Phylisa Edwards

Colorado Technical University

Dr. Shirl Smith

Applied Managerial Decision Making

Phase 3 DB 1

October 24, 2012

Null and Alternative Hypotheses There are several different statistical methods that can be used to aid in business decision making (CTU, 2012). Hypothesis testing and multivariate statistics are just two examples of the statistical methods that can be used. My goal today is to present information in such a way as to assist my senior manager in better understanding hypothesis testing, along with the ideas of null and alternative hypotheses. The formal method used by researchers to accept or reject a statistical hypothesis is known as hypothesis testing (Easton & McColl, n.d.). Hypothesis testing is one of the most important processes in both scientific research and business decision making (CTU, 2012). It begins with an assumption (hypothesis) being made about an experiment or test (which could be true or could be false) (Easton & McColl, n.d.). Information is collected to make a determination on whether or not to accept or reject the hypothesis. Some cases when hypothesis testing can be used to help solve business problems are: Does Airline D have a better on-time arrival record than Airline S? Do the Smartphones from Company A really operate better than the Smartphones from Company G? There are two types of statistical hypotheses, and they are called the null and alternative hypothesis (CTU, 2012). The null hypothesis is the claim that will be tested (Easton & McColl, n.d.). The null hypothesis is generally represented by the character “Ho” and is regarded as true until testing and evidence prove otherwise (Easton & McColl, n.d.). For example using one of the business problems above, the null hypothesis would be written as: Ho – Airline D has a better on-time arrival record than Airline S. When testing the null there are only two outcomes and they are we can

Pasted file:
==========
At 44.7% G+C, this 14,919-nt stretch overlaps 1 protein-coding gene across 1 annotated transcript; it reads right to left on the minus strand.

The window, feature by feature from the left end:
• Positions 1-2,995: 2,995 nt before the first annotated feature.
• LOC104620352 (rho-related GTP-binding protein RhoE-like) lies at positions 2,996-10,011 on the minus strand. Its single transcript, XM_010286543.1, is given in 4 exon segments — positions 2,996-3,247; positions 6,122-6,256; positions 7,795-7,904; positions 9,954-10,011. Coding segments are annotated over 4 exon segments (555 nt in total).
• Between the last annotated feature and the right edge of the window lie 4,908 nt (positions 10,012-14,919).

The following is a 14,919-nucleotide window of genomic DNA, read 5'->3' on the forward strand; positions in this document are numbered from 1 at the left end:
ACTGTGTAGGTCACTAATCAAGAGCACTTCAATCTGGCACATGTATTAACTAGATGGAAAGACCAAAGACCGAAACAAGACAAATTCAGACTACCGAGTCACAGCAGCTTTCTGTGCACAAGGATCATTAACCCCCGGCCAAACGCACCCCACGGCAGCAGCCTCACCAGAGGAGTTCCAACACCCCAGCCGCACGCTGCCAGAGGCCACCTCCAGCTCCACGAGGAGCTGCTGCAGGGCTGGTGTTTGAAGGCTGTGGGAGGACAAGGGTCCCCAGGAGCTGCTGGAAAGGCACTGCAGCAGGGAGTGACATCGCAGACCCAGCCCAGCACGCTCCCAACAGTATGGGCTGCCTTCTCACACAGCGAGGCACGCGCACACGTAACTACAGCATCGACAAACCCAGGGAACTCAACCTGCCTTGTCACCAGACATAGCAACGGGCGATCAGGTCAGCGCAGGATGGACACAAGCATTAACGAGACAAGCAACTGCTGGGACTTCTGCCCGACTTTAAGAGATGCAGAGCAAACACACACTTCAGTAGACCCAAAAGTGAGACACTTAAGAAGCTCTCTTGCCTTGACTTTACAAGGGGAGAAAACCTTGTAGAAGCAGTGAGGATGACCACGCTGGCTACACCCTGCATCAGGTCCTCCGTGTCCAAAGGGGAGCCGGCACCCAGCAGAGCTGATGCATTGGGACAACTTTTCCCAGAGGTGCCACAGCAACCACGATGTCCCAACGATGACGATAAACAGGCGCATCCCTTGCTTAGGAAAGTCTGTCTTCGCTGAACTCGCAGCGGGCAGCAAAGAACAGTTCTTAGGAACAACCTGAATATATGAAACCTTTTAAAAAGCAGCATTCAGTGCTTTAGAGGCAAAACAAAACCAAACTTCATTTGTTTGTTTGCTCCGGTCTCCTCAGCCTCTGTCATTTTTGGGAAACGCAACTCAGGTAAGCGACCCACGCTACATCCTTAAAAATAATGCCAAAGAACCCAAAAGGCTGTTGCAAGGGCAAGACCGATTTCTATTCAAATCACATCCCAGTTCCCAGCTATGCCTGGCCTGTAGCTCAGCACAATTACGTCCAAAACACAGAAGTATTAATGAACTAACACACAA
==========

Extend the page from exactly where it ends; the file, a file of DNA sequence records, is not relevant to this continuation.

References: Colorado Technical University. (2012). MGMT600 Phase 3 activity: Use common statistical tests to draw conclusions from data [Multimedia Presentation]. Retrieved from Colorado Technical University Online Virtual Campus, MGMT600-1204A-04: htttps://campus.ctuonline.edu. Easton, V. J., & McColl, J. H. (n.d.). Hypothesis testing. Retrieved from http://www.stats.gla.ac.uk/steps/glossary.